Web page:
1. Identify your purpose. When you just start writing an email, identify the purpose and the result that you are expecting. If you need clarifications or have questions regarding the course material, you should have particular questions that need to be answered. In case you would like to receive extra tasks to gain more credit, it should also be clearly stated in the email, etc.
  2. Gather necessary information. If your answer relates to specific assignments, topics, facts, organization questions, or things like that, you might need to collect information and specific details to mention in the letter. Also, be sure to check the sources given to you by your professor because there probably might be the answer you need. It’s impolite to bother your professor with regard to information that has already been provided.
  3. Compose your letter. Start with a polite greeting, for example, “Dear Dr. Johnson,” use clear language and concise sentences to address the issue or the purpose of the email. End your email by thanking and signing it with your name.
  4. Proofread your email. Read your email carefully before you send it. Make sure the grammar and punctuation are okay, as well as other elements of the letter, like the subject line, the attached files, if any, etc.
  5. Send your email and follow up appropriately. Send your email – try to avoid sending it at night. Follow up with an email if your letter is unanswered for a few days. Send a gentle reminder, like “I’m writing to ensure that my previous letter didn’t get lost in your inbox” or something like that.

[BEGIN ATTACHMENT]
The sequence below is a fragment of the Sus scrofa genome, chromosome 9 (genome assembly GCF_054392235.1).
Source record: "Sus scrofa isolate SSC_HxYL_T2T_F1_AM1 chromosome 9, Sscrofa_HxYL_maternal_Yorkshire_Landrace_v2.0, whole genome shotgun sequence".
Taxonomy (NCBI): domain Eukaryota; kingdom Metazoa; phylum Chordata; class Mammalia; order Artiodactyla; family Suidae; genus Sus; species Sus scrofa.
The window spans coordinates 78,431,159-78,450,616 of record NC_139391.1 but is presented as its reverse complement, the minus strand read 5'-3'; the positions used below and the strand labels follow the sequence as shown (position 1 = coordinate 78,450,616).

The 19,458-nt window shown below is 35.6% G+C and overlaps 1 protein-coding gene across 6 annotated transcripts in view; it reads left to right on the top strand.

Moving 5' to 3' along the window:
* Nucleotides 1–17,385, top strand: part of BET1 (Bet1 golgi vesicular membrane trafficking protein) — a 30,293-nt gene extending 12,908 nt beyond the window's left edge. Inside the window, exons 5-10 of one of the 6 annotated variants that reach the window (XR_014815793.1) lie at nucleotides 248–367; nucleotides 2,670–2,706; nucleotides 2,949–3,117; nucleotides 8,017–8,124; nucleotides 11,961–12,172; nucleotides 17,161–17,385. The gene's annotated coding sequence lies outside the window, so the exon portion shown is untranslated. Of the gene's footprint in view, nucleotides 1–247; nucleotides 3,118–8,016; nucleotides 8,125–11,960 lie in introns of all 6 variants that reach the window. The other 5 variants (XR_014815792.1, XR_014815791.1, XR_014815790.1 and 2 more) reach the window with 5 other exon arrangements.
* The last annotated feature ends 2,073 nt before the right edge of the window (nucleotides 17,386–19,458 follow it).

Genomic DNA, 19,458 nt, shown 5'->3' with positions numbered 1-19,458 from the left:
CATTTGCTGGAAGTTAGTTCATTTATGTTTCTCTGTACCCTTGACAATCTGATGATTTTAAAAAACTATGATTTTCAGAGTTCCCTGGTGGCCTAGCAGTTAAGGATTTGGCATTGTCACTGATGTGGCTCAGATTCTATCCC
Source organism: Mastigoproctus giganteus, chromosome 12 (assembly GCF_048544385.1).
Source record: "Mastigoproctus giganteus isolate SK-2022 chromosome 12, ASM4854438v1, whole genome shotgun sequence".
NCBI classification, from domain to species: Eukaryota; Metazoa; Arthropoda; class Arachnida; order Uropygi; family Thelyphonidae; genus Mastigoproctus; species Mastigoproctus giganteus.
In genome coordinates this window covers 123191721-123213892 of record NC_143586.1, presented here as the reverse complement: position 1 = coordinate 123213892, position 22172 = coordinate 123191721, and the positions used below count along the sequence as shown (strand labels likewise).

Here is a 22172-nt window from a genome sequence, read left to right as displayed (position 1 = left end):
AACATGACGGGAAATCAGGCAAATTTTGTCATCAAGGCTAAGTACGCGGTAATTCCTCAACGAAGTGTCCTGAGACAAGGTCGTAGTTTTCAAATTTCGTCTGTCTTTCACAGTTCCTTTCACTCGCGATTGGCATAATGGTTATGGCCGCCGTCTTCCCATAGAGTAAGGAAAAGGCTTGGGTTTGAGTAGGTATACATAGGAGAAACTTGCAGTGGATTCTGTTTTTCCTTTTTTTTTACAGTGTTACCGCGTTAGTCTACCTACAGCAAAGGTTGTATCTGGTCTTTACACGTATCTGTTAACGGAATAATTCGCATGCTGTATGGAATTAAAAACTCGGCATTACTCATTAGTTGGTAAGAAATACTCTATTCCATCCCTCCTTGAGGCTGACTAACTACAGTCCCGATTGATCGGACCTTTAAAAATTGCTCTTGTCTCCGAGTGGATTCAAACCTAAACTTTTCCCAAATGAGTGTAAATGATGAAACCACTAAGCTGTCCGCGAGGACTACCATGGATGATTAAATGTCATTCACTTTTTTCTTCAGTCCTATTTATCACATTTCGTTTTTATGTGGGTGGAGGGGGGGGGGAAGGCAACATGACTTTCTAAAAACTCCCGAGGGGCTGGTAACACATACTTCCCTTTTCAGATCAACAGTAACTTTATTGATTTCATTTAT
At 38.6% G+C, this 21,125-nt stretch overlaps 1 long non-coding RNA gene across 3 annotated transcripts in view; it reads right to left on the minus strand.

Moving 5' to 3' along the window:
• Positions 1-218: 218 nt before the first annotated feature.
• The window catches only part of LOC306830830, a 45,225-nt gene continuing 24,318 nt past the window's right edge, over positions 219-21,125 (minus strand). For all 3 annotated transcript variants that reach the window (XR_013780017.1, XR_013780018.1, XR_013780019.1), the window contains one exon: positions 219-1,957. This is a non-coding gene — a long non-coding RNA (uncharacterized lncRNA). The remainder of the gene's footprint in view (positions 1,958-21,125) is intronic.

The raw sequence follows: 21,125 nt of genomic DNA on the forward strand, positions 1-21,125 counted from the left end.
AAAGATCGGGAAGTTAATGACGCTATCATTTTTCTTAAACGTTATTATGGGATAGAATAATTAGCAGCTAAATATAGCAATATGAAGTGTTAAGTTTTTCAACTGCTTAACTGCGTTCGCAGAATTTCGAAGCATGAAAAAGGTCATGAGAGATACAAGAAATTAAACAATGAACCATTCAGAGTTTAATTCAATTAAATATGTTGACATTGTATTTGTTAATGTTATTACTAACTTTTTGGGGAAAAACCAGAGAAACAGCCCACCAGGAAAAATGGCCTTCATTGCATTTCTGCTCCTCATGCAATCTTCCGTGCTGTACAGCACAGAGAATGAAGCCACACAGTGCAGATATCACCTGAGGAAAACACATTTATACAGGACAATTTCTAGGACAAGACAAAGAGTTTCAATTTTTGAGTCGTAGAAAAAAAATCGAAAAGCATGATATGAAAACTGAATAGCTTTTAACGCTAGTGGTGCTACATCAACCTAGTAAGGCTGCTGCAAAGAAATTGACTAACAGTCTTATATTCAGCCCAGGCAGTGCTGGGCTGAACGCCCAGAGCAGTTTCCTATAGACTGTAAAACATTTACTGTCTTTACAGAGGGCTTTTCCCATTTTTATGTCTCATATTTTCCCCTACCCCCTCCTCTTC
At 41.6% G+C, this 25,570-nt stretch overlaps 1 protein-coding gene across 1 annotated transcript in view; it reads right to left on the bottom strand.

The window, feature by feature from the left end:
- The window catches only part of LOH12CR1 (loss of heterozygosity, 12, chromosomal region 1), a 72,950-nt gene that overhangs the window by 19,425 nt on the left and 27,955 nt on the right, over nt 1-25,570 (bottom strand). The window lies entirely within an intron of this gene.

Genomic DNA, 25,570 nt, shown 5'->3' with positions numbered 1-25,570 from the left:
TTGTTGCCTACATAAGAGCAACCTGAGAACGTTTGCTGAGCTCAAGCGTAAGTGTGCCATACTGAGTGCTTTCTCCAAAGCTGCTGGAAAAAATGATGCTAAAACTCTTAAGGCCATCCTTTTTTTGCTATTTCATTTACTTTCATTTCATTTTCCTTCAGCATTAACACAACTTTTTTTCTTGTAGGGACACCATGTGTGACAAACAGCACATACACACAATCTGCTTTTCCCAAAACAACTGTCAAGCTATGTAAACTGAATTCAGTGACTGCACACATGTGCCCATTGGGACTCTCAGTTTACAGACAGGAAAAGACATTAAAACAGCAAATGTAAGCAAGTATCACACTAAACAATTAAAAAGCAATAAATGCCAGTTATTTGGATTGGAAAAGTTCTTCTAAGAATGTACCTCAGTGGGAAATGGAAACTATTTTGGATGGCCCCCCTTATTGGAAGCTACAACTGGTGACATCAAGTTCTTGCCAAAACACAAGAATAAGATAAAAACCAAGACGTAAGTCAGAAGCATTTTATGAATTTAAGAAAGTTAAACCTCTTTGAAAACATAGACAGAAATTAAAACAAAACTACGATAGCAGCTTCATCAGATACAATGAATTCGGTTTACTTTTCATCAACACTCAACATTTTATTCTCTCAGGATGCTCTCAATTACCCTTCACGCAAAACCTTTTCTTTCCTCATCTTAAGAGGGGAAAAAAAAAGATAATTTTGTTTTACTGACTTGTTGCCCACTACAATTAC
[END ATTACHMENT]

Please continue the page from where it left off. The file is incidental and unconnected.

Email Sample

If you have more questions, the next email sample might help you out when writing one of your own.

Subject: Clarification Needed on Assignment Due Date

Dear Dr. Johnson,

I hope this email finds you well. My name is [Your Name], and I’m a student in your [Course Name] class, section [Section Number]. I’m writing to seek clarification on the due date for the upcoming assignment.

I’ve reviewed the assignment guidelines provided in the syllabus, but I wanted to confirm the exact deadline as there seems to be some discrepancy in the dates mentioned in class discussions. Could you please clarify the due date and any specific submission instructions for the assignment?

Thank you very much for your assistance, Dr. Johnson. I understand that you have a busy schedule, so I genuinely appreciate you taking the time to address my inquiry.

Best regards, [Your Full Name]

[Your Class or Section Number]

We hope that these tips and an email sample will allow you to write any kind of email to your professor and have no problems with that. Also, we suggest you address your questions during the office hours if possible. That would be a quicker and more convenient way to clarify things.


Writing an email is usually pretty easy. However, when writing to your professor, you need to make sure you avoid common mistakes. One of these mistakes would be not following basic etiquette rules. Remember, that your professors are also people and you need to polite, clear, and grateful for their help.